Listen up, people! Beyoncé has something to say.

To commemorate the one-year anniversary of her self-titled visual album, the "7/11" singer released an eleven-and-a-half minute short film, titled Yours and Mine, Friday morning. Set to a montage of music video clips, Jay Z's wife shared her thoughts on fame, body image, feminism, marriage and much more.

"I sometimes wish I could be anonymous walking down the street like everyone else. Before I was famous I was the girl on the hill with a guitar. I was the girl that just wanted a beautiful view of the beach. Now that I'm famous it's really, really difficult to do very simple things," says the former Destiny's Child singer, who is the most Grammy Award-nominated woman in history. "I think it's the hardest thing to give up, but my mother always taught me to be strong and to never be a victim, never make excuses, never expect anyone else to provide me things that I know I can provide for myself. I have dreams and I feel like I have a power to actually make those dreams become a reality. When you're famous, no one looks at you as a human anymore. You become property of the public. There's nothing real about it."

"You can't put your finger on who I am. I can't put my finger on who I am. I am complicated. I grew up with a lot of conflict and dramas and I've been through a lot, just like everyone else," Beyoncé adds. "My escape was always music, and I'm so lucky that that's my job. But, if I accomplished all of these things and had no one to share it with, it would be worth nothing. You know, you need something real in order for any of this stuff to matter. You have to have something that is forever, something that's invisible."

Recalling her upbringing in Houston, Texas, Beyoncé says, "I was brought up seeing my mother trying to please and make everyone comfortable. I always felt like it was my job to fix the problem. People-pleaser. But I'm no longer afraid of conflict, and I don't think conflict is a bad thing. Because I know that when you grow up, when you learn a few things, you're no longer afraid of letting go. You're no longer afraid of the unknown. You're no longer afraid of going certain places in your body or mind that might make you feel uncomfortable. It all starts when you can look in the mirror and say, 'I like this person,' you know? If I hadn't gone through some of the painful experiences in my life, I would not be me.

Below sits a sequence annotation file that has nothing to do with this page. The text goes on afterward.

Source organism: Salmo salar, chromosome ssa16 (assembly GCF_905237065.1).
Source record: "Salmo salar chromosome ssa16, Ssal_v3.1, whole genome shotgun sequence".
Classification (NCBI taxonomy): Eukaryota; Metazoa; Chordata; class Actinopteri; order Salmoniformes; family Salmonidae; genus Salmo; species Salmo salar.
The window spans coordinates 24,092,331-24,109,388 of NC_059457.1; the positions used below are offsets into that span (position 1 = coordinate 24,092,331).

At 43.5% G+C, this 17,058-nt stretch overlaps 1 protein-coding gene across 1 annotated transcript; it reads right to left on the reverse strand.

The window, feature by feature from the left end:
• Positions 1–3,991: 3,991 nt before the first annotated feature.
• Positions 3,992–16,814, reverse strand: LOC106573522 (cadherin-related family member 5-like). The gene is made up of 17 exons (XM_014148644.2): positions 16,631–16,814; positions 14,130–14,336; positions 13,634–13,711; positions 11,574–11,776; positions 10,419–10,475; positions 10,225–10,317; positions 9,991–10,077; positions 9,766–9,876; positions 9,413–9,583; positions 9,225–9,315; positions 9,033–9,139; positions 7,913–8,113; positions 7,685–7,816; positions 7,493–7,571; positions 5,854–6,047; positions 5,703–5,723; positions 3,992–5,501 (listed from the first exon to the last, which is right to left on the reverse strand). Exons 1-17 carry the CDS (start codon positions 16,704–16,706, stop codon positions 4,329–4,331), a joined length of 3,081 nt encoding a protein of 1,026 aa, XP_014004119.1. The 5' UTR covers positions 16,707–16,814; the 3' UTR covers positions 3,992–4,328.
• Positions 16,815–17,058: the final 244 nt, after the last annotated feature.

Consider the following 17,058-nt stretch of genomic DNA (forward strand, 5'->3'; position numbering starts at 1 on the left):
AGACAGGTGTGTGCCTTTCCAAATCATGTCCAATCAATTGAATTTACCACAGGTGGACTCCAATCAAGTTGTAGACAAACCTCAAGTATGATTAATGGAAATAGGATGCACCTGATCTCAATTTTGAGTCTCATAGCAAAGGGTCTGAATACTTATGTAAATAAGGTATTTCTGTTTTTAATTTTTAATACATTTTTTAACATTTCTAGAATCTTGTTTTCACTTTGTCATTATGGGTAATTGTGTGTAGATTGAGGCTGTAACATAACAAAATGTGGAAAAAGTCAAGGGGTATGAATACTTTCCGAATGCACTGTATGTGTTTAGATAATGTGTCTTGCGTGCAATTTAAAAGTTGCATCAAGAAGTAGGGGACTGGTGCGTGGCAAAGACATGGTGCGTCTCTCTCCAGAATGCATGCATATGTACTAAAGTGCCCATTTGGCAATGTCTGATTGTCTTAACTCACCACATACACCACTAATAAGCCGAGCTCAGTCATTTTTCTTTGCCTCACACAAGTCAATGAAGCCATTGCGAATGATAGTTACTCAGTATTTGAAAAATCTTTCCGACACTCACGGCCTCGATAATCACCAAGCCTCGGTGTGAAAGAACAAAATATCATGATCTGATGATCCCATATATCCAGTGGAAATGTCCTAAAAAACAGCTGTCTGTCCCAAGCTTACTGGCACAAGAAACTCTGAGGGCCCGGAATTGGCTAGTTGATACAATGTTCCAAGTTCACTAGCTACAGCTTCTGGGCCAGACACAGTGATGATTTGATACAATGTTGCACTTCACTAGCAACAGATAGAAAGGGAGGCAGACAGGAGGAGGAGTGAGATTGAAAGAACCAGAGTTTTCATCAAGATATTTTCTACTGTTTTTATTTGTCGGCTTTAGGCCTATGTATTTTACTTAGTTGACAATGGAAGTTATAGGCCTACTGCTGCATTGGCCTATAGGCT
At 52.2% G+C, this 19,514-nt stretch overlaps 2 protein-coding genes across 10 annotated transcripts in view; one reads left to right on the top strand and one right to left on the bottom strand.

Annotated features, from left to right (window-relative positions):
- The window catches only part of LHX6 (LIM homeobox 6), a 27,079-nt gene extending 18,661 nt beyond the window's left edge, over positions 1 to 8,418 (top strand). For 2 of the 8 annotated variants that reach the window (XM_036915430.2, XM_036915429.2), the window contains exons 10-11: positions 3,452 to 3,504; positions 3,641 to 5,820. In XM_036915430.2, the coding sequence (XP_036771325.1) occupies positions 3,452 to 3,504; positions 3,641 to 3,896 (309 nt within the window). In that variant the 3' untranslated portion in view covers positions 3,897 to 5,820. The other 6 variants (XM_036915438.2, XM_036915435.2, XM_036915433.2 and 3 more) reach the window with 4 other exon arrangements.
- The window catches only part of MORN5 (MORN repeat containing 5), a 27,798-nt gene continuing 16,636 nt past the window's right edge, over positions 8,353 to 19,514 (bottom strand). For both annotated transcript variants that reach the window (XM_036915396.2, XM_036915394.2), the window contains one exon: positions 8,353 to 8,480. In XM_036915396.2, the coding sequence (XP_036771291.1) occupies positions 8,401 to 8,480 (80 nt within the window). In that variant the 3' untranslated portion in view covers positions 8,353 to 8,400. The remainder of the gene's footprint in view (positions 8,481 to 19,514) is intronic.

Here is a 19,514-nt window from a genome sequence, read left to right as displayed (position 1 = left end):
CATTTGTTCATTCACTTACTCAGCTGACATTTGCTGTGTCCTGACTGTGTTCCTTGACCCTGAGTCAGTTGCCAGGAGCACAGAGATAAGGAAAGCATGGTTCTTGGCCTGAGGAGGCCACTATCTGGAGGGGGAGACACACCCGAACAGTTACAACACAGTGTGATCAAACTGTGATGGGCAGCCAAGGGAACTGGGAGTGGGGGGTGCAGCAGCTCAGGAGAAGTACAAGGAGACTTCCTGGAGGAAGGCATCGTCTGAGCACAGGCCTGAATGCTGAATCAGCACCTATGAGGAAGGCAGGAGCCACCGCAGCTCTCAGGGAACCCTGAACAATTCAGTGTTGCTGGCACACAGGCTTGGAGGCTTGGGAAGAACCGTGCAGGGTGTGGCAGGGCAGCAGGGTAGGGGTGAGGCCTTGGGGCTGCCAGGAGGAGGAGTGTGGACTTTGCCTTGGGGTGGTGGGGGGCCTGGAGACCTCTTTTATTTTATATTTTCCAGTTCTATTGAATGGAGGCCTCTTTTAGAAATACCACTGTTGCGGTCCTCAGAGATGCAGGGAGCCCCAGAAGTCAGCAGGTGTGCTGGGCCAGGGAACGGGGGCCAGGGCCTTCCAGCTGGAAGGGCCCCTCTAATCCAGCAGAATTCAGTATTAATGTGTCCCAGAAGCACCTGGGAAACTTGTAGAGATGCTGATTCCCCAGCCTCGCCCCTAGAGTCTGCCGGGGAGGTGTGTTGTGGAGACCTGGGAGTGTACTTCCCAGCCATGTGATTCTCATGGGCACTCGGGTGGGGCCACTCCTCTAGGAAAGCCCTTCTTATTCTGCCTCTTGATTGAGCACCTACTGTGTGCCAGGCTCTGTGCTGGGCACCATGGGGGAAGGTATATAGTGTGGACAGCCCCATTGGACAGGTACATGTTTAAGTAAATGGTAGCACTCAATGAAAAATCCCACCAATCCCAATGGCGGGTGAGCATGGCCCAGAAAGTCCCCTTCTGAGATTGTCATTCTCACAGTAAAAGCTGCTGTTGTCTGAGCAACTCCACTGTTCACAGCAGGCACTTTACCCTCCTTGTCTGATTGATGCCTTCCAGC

"I feel like my body is borrowed, and this life is very temporary," she reveals.

Without identifying anyone, Beyoncé says, "I watched my friend's body deteriorate, and to see someone pass on so gracefully put everything into perspective. We do not value ourselves enough, especially young people don't really appreciate how brilliant our bodies are. I've always been very, very specific and very choosy—very choosy—about what I do with my body and who I want to share that with."

"People feel like they lose something when they get married, but it doesn't have to be that way. There's nothing more exciting about having a witness to your life," she argues. "I always considered myself a feminist, although I was always afraid of that word, because people put so much on it, when honestly, it's very simple: It's just someone who believes in equality for men and women. Men and women balance each other out, and we have to get to a point where we are comfortable with appreciating each other. I have a lot of empathy for men and the pressures that they go through and the cultures that have been created, especially for African American men. I have the same empathy for women and the pressures we go through—the woman has to provide so many things for their children."

In fact, she says, "I consider myself a humanist."

Perhaps addressing rumors of an impending divorce, Beyoncé says, "You know, everyone's not good at everything. You know? It's OK to depend on someone. It's actually what we're supposed to do—we're supposed to depend on each other. And when you find the person that you trust and you love and you feel is going to respect you and take all the s--t that you have and turn it around and bring out the best in you, it feeds you. It is the most powerful thing you can ever feel in your life." She adds, "Happiness comes from you. No one else can make you happy. You make you happy. And one thing that's for sure: The love I have for the music, my husband, for my child—it's something that will last far beyond my life."

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